Inmarsat provides comms services for National Geographic Venture

Inmarsat provides comms services for National Geographic Venture
Fleet Xpress powers National Geographic Venture’s connectivity services (Image: Lindblad Expeditions-National Geographic)

Lindblad Expeditions-National Geographic has chosen to use Inmarsat’s Fleet Xpress platform to power connectivity and communication services onboard its newest adventure cruise ship, National Geographic Venture.

Fleet Xpress combines the high data speed of Ka-band and continuous L-band back-up with small VSAT terminals to provide the ship’s 100 guests and 50 crew members with 24/7 reliable and fast communication services.

“Fleet Xpress is the right fit for our fleet of smaller expedition vessels due to the requirement of a smaller VSAT terminal and the ability to provide high-speed, reliable, global coverage as these vessels sail to remote parts the globe where connectivity is limited and our guest expectation is always to be connected,” said Arthur Theodorou, director of IT at Lindblad Expeditions.

Inmarsat has integrated Fleet Xpress with the ship phone systems and the internal communications platforms, as well as the local area networks that are used to optimise vessel operations.

Six of Lindblad Expeditions-National Geographic’s ships now rely on the Fleet Xpress platform for data connectivity, including National Geographic Venture’s sister ship National Geographic Quest, delivered in 2017. Sea Bird, Sea Lion, Endeavour II and Islander were also retrofitted with the platform.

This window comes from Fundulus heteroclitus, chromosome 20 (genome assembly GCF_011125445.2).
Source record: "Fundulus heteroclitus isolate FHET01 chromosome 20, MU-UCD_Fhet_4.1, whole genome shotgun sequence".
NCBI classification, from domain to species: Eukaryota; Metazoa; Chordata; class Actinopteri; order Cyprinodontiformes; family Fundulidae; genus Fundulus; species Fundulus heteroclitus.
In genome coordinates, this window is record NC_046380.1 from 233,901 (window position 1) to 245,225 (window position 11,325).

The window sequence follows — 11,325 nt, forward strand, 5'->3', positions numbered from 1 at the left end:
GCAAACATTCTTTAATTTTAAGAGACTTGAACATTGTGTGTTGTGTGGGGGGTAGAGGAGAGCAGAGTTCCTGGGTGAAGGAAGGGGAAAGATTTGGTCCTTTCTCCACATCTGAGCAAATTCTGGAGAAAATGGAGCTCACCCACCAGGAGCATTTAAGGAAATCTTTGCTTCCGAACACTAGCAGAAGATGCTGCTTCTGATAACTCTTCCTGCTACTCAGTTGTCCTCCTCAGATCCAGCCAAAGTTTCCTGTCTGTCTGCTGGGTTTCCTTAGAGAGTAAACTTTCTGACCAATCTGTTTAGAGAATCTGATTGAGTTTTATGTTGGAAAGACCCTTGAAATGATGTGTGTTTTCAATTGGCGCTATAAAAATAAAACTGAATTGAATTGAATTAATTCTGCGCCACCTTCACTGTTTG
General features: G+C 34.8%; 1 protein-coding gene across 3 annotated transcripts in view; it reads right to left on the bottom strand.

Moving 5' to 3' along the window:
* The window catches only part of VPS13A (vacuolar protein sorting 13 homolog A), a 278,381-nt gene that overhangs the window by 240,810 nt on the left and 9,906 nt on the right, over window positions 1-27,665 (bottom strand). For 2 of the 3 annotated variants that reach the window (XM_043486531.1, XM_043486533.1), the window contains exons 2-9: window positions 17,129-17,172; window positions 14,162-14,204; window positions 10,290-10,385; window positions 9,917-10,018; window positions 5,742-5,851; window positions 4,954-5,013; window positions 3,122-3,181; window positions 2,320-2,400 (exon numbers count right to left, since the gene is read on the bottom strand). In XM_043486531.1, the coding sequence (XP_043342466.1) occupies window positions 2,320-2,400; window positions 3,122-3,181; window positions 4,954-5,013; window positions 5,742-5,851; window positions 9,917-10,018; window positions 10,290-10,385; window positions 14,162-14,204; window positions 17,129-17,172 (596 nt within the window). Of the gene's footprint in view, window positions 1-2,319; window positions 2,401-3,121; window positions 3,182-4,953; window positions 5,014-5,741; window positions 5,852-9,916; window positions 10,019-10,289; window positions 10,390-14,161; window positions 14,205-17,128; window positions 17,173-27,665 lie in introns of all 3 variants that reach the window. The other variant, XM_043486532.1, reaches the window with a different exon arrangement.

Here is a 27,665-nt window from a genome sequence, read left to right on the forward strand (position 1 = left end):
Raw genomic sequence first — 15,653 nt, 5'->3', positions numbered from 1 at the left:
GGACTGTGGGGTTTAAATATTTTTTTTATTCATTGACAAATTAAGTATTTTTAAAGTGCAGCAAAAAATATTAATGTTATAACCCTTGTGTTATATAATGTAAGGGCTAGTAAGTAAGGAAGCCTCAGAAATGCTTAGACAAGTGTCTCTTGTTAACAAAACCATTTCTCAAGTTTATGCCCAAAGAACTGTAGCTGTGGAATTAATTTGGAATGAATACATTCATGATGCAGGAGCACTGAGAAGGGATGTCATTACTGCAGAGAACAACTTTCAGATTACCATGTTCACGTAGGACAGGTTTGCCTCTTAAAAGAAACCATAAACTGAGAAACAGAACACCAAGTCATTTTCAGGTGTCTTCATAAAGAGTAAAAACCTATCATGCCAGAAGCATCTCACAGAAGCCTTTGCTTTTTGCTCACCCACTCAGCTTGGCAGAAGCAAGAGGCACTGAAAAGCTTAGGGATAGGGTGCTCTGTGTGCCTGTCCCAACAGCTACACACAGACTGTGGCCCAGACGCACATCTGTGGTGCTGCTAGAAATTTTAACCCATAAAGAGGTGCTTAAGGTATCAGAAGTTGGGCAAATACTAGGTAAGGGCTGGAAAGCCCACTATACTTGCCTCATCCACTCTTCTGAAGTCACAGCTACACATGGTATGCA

“For adventure cruisers today, connectivity is part of the package they are paying for; this is an audience which expects a highly educational vacation, but also to share experiences online instantaneously,” said Christian Cordoba, manager of Inmarsat Maritime Channel for Yachting and Passenger. “From the owner’s perspective, Fleet Xpress is also the answer because these compact ships don’t have the real estate for the sizeable terminals larger cruise ships use to connect via C-band. Meanwhile, L-band alone falls short on data speeds and Ku-band services may work with compact shipboard terminals, but they can’t offer the benefit of a seamless global coverage the itineraries demand.”

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Rebecca Gibson
By Rebecca Gibson
Tuesday, February 26, 2019